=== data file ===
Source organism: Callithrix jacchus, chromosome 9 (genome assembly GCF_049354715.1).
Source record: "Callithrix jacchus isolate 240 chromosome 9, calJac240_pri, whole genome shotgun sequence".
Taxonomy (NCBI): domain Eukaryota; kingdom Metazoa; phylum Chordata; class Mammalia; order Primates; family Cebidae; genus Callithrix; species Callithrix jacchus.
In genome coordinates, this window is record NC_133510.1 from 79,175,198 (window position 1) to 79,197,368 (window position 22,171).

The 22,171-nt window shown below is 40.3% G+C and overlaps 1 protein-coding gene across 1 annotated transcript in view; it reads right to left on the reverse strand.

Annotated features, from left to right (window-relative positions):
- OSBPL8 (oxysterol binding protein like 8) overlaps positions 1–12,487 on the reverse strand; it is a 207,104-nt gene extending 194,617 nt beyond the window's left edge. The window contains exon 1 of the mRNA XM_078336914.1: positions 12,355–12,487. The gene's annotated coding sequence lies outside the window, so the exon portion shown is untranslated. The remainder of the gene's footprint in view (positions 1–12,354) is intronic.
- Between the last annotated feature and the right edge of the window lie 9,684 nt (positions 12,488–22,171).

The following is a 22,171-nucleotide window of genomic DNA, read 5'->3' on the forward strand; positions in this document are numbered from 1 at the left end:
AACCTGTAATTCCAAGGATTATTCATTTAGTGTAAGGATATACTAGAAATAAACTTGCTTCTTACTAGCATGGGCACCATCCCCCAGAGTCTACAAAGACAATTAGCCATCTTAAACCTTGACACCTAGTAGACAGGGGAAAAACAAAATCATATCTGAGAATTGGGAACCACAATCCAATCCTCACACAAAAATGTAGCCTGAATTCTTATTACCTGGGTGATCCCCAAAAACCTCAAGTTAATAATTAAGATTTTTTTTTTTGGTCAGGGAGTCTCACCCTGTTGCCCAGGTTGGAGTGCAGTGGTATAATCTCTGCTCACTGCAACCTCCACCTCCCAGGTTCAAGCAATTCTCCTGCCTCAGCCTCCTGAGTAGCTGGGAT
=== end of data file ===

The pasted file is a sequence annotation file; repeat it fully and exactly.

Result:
Source organism: Callithrix jacchus, chromosome 9 (genome assembly GCF_049354715.1).
Source record: "Callithrix jacchus isolate 240 chromosome 9, calJac240_pri, whole genome shotgun sequence".
Taxonomy (NCBI): domain Eukaryota; kingdom Metazoa; phylum Chordata; class Mammalia; order Primates; family Cebidae; genus Callithrix; species Callithrix jacchus.
In genome coordinates, this window is record NC_133510.1 from 79,175,198 (window position 1) to 79,197,368 (window position 22,171).

The 22,171-nt window shown below is 40.3% G+C and overlaps 1 protein-coding gene across 1 annotated transcript in view; it reads right to left on the reverse strand.

Annotated features, from left to right (window-relative positions):
- OSBPL8 (oxysterol binding protein like 8) overlaps positions 1–12,487 on the reverse strand; it is a 207,104-nt gene extending 194,617 nt beyond the window's left edge. The window contains exon 1 of the mRNA XM_078336914.1: positions 12,355–12,487. The gene's annotated coding sequence lies outside the window, so the exon portion shown is untranslated. The remainder of the gene's footprint in view (positions 1–12,354) is intronic.
- Between the last annotated feature and the right edge of the window lie 9,684 nt (positions 12,488–22,171).

The following is a 22,171-nucleotide window of genomic DNA, read 5'->3' on the forward strand; positions in this document are numbered from 1 at the left end:
AACCTGTAATTCCAAGGATTATTCATTTAGTGTAAGGATATACTAGAAATAAACTTGCTTCTTACTAGCATGGGCACCATCCCCCAGAGTCTACAAAGACAATTAGCCATCTTAAACCTTGACACCTAGTAGACAGGGGAAAAACAAAATCATATCTGAGAATTGGGAACCACAATCCAATCCTCACACAAAAATGTAGCCTGAATTCTTATTACCTGGGTGATCCCCAAAAACCTCAAGTTAATAATTAAGATTTTTTTTTTTGGTCAGGGAGTCTCACCCTGTTGCCCAGGTTGGAGTGCAGTGGTATAATCTCTGCTCACTGCAACCTCCACCTCCCAGGTTCAAGCAATTCTCCTGCCTCAGCCTCCTGAGTAGCTGGGAT